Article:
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Tomb of the Unknown Soldier

By Lia Blanchard

Memorial Day in the United States grew out of post-Civil War “Decoration Day” commemorations of fallen soldiers. By the turn of the century, Decoration Day honored any American killed while serving in the armed forces. The day became commonly known as Memorial Day, although the official name of the holiday was not changed by the federal government until 1967.The following year, Memorial Day was officially moved from May 30 to “the last Monday in May.”

It may seem awkward to give someone a gift on a day they’re remembering a loved one killed in action, but it is important to remember the US citizens who gave their lives in service of our country, and to support the families left behind. It’s not a gift in the sense of a boon; it’s a way to tell someone that both they and their lost loved one are remembered, honored, and appreciated.

Memorial gifts are very personal, and as such anything acknowledging the deceased’s special interests or talents is a beautiful tribute. Framing a special photo of the deceased “doing their thing” or taken by the deceased is a touching remembrance. A memorial ornament becomes a tribute to the decedent’s life and service that their family will appreciate for years to come.

Perhaps the family you know isn’t ready for such a gift; their loss is too fresh. A gift basket, either patriotic or more serious, is a lovely way to show them you remember and care without overwhelmingly personal sentimentality.

If you don’t personally know an individual or family remembering a loved one on Memorial Day, there are other ways to show your appreciation for the service of those who have made the ultimate sacrifice.

  • Attend a commemoration service at a memorial commemorating local citizens killed in war.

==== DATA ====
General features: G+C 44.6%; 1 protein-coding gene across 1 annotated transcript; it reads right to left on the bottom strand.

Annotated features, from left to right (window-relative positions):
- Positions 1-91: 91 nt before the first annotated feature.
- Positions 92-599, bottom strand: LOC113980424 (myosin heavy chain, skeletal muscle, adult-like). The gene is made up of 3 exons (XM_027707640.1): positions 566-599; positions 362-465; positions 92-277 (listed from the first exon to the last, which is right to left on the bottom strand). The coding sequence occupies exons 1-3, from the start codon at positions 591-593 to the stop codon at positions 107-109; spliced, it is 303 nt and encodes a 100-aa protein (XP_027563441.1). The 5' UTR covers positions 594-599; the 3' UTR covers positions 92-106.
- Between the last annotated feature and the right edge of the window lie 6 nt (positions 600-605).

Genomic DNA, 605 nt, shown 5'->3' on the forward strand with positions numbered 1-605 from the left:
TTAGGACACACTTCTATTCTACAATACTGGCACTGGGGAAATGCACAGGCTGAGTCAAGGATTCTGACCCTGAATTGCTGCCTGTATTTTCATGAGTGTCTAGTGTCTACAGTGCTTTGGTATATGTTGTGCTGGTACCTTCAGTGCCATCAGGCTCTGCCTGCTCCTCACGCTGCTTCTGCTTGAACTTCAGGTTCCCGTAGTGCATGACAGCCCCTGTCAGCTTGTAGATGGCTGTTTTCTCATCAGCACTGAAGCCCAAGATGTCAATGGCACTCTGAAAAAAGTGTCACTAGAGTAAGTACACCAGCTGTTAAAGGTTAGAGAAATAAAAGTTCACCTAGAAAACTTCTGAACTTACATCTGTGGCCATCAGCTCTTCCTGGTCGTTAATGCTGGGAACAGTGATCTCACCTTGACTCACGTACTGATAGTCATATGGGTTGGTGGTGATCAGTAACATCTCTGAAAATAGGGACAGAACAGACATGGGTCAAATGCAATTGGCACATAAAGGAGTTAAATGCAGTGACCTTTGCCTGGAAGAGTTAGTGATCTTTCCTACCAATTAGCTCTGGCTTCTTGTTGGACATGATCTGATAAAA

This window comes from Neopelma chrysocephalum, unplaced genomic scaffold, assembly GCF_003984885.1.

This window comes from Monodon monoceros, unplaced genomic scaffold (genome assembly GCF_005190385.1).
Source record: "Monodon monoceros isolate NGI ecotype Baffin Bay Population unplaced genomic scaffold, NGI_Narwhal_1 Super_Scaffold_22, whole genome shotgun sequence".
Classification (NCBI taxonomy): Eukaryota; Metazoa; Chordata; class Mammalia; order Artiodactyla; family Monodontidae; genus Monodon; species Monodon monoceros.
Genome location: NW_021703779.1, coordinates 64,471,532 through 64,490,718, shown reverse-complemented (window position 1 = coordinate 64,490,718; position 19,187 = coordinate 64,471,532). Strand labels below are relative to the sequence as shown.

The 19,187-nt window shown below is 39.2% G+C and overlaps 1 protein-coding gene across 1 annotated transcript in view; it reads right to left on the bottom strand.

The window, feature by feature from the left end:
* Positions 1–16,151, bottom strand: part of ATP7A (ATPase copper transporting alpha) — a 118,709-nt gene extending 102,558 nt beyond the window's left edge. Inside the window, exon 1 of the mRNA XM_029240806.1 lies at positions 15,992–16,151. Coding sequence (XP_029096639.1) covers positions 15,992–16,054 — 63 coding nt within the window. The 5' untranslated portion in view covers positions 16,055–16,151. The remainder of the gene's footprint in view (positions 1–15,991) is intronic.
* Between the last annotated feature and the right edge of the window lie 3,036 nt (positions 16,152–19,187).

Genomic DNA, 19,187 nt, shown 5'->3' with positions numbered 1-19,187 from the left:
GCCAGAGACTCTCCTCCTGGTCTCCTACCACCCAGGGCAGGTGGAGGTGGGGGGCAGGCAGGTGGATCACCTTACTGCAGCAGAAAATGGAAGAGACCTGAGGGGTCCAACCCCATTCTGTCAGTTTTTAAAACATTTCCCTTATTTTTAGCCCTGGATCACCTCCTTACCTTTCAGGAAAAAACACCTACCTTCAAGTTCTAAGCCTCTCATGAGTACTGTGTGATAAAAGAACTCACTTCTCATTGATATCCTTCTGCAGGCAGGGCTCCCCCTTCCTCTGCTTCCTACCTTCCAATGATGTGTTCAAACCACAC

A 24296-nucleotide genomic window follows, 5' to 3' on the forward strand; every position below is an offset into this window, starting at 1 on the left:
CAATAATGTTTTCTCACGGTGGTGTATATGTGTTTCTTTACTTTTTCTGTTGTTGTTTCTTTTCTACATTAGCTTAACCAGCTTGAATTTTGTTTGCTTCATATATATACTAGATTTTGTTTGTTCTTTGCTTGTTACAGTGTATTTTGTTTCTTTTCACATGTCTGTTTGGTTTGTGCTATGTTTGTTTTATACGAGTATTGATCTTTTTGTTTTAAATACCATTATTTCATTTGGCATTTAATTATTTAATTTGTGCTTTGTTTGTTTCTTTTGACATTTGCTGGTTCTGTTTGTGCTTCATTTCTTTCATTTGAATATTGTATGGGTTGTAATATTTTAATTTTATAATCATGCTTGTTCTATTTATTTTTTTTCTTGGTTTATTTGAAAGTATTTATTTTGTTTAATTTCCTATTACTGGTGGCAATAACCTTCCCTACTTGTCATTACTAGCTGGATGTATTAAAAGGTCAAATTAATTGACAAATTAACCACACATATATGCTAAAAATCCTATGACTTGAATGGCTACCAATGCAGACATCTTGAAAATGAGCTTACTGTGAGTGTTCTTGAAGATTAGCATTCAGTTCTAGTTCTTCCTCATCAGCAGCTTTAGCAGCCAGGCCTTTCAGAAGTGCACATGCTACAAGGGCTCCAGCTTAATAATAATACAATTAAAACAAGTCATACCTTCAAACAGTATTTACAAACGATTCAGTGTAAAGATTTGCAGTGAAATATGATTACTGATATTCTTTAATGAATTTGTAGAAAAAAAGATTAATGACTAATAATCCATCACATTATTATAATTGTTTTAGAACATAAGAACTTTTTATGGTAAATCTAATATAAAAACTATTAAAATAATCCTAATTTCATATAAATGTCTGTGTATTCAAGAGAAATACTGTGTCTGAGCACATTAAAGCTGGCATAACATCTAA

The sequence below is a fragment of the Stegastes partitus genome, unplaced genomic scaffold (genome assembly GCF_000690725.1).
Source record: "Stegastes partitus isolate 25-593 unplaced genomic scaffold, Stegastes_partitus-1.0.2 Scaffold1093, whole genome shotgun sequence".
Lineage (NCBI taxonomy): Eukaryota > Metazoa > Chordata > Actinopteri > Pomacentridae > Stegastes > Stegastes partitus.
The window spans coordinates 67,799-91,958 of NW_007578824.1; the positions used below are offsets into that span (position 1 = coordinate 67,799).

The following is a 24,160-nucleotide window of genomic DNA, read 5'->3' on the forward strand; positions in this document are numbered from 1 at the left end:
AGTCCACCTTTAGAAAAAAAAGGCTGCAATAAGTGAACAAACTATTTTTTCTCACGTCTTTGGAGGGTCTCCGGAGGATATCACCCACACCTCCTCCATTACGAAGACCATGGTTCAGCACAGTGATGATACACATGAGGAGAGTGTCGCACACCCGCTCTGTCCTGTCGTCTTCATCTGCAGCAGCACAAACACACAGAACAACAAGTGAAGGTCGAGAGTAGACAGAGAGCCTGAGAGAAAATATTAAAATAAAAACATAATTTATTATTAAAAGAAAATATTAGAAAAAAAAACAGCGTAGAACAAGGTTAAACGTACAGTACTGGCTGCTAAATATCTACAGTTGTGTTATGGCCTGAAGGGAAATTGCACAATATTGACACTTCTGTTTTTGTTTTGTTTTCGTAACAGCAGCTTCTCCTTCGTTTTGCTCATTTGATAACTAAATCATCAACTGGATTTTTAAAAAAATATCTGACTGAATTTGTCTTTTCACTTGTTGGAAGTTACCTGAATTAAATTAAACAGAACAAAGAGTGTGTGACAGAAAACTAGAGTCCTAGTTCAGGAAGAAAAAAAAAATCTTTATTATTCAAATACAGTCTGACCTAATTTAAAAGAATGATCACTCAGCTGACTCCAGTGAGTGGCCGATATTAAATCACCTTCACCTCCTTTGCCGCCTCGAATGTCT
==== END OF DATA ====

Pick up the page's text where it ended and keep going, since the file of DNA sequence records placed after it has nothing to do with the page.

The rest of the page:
• Visit a cemetery. Flowers, flags, or ribbons are appropriate adornments for military gravesites. Some cemeteries will provide red, white, and blue accoutrements on this day, or you may bring your own.
  • If you see anyone in military uniform, be sure to thank them for their service – a good practice for any day, really, but if for some reason you’re uncomfortable with it, you may find it easier to do on Memorial Day. Many servicemembers never hear the words “Thank you,” but they do matter, and are always appreciated.
  • Fly the American flag at half-staff until noon, a traditional gesture of observance.
  • Here are many more ways to observe the day with proper décor and respect.

There’s no doubt that traditional observances of Memorial Day have diminished over the years. Because it’s a yearly three-day weekend, the Memorial Day holiday has taken on the distinction of being the hallmark beginning of summer, and it’s often a weekend full of family reunions, picnics, and barbecues.

The National Moment of Remembrance resolution asks that Americans pause at 3 pm local time to pause for one minute “to remember and reflect on the sacrifices made by so many to provide freedom for all.” (President Bill Clinton, May 2000)

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